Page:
The port is always kept covered to help prevent infection and they are very careful about that. If you have tape or latex allergies let them know that upfront and they will use a product you are not allergic to.

If you're a side sleeper, making sure they install the port on the side you DO NOT prefer sleeping on is worth it's weight in gold for sleeping comfort. I avoided that side for a while but eventually could sleep on the port side, too. The port left a quarter-ish size scar with a thin line running in the middle of it from edge to edge of it, and all faded over time, and the neck scar is almost unseen, just a very short, tiny, tiny, thin line. The pokes to access the port are big pokes with a thicker than average needle but they're very quick pokes and the skin is numbed first. I wish my doc had agreed to go with the port to begin with, so I think you're fortunate that your doc is going the port route from the get-go.

There is the "gold standard" treatment for anal cancer that your doctors should be following. Are the radiation and medical oncologists well experienced in treating anal cancer and are they working with others on the team that are highly experienced (like those that will be mapping for radiation), or are your docs at least consulting top docs and if so who are they, which, along with getting expert second opinions for proper staging and mapping, is extremely important. How many anal cancer patients have they treated in the last 2 years, the last 12 months? what are their stats? and so forth. Are they doing combo PET/CT & MRI for accuracy? Do they offer, and are they experienced in, both IMRT radiation and 3D radiation and which are they suggesting as best, and why? How many patients have they treated with each type and what is their stats over 2-3-5 years and beyond for each type?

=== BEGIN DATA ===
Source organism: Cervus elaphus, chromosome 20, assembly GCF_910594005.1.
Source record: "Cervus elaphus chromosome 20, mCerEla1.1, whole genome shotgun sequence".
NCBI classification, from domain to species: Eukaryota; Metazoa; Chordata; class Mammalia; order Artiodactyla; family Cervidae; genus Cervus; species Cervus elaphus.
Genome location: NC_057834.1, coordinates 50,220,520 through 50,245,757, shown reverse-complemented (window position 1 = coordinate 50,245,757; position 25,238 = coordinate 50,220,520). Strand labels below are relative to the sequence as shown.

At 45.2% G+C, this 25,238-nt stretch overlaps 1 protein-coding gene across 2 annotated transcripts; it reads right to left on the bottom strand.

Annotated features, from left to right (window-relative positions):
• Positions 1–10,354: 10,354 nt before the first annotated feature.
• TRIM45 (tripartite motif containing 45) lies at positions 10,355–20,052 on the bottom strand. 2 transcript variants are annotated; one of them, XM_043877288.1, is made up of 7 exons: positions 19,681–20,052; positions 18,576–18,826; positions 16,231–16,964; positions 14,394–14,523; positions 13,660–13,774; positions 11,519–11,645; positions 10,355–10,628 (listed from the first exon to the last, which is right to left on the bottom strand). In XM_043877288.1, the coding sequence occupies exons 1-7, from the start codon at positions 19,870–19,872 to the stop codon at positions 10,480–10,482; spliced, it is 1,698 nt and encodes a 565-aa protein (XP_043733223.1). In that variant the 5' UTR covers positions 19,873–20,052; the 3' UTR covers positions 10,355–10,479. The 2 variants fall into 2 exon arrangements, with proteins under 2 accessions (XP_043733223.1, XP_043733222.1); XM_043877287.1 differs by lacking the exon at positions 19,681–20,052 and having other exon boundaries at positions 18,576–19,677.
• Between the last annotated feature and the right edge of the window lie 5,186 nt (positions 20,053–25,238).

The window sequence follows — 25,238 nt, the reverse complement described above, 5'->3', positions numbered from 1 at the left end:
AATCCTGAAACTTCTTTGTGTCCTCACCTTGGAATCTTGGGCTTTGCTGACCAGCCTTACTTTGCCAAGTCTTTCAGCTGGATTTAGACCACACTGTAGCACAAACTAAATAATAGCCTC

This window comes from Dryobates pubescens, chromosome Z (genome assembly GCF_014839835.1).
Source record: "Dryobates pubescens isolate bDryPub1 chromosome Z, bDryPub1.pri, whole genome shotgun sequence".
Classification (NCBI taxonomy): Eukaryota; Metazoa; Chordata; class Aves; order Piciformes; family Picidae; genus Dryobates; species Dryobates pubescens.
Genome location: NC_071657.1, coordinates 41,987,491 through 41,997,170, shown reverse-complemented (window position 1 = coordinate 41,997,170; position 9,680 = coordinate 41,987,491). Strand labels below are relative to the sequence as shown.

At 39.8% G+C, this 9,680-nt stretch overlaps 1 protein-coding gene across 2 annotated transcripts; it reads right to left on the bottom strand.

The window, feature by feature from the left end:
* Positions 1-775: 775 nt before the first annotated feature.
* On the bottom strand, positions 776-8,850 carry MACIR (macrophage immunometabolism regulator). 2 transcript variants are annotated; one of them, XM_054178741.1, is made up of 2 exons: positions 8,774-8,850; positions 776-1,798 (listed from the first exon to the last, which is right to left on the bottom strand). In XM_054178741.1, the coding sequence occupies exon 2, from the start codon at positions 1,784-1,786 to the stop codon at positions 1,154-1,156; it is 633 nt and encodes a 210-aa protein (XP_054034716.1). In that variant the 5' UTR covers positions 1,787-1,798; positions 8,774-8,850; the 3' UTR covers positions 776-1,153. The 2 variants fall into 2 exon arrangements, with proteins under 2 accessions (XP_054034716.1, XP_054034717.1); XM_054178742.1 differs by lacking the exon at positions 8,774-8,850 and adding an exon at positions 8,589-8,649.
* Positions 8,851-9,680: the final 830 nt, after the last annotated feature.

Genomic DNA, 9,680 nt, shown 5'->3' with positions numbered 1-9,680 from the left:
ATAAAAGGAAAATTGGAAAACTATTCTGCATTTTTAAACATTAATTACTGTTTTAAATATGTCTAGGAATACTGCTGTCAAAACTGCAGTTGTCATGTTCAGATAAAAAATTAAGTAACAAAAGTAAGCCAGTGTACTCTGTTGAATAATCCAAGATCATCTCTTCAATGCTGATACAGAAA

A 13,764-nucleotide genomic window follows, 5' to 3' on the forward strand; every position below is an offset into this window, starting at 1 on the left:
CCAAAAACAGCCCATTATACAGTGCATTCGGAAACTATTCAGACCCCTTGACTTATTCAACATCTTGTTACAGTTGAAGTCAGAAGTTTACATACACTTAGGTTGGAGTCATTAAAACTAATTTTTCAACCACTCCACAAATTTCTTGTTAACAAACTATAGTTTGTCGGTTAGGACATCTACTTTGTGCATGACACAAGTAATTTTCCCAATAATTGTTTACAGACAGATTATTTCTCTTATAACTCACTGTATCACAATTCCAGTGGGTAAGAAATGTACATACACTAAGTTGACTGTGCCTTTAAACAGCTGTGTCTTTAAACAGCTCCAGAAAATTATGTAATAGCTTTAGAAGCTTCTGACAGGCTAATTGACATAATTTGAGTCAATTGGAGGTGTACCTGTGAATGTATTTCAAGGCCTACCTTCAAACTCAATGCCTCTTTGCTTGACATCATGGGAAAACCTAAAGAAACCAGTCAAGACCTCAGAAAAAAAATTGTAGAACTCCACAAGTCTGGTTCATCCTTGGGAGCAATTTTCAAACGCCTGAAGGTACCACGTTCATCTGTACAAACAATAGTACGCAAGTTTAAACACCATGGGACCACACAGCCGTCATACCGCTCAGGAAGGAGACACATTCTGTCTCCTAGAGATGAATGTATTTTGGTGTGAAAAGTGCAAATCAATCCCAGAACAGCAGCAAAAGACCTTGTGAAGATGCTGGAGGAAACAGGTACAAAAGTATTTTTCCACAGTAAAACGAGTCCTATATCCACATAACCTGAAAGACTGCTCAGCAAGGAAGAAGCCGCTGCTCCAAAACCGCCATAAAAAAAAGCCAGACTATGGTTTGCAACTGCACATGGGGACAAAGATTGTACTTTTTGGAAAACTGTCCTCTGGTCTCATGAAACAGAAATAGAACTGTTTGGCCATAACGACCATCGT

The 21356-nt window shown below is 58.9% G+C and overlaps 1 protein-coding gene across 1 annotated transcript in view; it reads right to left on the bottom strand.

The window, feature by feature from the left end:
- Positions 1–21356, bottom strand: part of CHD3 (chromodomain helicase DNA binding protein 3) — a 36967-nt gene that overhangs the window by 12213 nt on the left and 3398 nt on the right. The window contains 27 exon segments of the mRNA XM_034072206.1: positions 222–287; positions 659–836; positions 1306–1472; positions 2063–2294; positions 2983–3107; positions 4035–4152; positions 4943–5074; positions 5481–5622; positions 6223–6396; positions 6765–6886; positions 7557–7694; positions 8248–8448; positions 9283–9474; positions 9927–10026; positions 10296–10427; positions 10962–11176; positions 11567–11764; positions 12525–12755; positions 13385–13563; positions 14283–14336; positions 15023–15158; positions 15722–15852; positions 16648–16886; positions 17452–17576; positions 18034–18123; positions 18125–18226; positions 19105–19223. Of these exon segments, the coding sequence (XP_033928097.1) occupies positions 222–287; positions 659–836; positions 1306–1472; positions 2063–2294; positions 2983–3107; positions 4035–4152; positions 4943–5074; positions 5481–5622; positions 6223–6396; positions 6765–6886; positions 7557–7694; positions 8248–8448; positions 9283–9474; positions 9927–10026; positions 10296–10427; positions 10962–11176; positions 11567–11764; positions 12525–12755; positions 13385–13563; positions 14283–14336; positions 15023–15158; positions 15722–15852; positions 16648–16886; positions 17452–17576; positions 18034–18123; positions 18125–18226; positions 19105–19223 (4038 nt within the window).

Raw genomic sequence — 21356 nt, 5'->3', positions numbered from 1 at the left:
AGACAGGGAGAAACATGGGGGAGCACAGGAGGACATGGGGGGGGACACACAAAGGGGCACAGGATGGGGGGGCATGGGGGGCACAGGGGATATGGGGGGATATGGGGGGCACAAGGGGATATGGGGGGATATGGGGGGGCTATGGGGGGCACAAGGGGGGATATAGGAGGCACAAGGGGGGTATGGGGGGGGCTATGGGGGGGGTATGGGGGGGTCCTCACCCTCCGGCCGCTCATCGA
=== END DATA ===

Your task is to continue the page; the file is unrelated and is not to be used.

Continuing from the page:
Quickly educating ourselves, getting second or third opinions, asking questions like you are, thoroughly questioning doctors about their anal cancer treatment experience and suggested treatments, and literally fighting for our life to receive what's best for us in the midst of everything that's going on can seem overwhelming, but this is the very time we need to take charge of our care (we are in control of that and have every right to be) to ensure we receive the best possible staging and treatment.

The average anal cancer patient that has done their research and is connected to a knowledge base of those with anal cancer has more experience and knowledge about anal cancer than the average Oncologist. Sometimes we need to inform them of the best options.

It's great that you're asking questions. Never stop. :)

azgal
Posts: 31
Joined: Oct 2011

edit....Finally figured out we can PM and how to PM. Chris, you have a PM.

RichardSF
Posts: 2
Joined: Nov 2011

I didn't have a port put in, so I'm not going to reply to your specific question on here: I think others have done that: (I had chemo, 5FU and Mitomycin, straight into the vein in my arm, in the oncologist's office - but that was 21 years ago).
I'm hiv+, and was at the time in 1990, so that complicated things too.
I've just discovered this group/forum, which is a wealth of cancer support, as well as the Yahoo anal cancer group, http://health.groups.yahoo.com/group/anal-cancer/ There are several men who've had anal cancer there.
If you have specific questions about male 'stuff' please feel free to send me a message.
As scary as this diagnosis is, it is treatable and curable: and you will get through it.

~Richard

Chris Ptown's picture
Chris Ptown
Posts: 102
Joined: Oct 2011

i will definitely join that group...i have been so lucky to have so many wonderful people comment to me but i am sure i havent thanked each person because I dont seem to get notices when people comment...so sorry to all of you that have commented and helped me and i didnt personally thank you

azgal
Posts: 31
Joined: Oct 2011

It's wonderful to have you here!
Thanks so much. :)
aka: Aurora
xox

Phoebesnow
Posts: 451
Joined: Apr 2011

Welcome.

Angela_K
Posts: 374
Joined: Jan 2011

My port gave me no trouble and I hardly knew it was there. The scar is minimal and in my opinion, a beautiful badge of courage. :)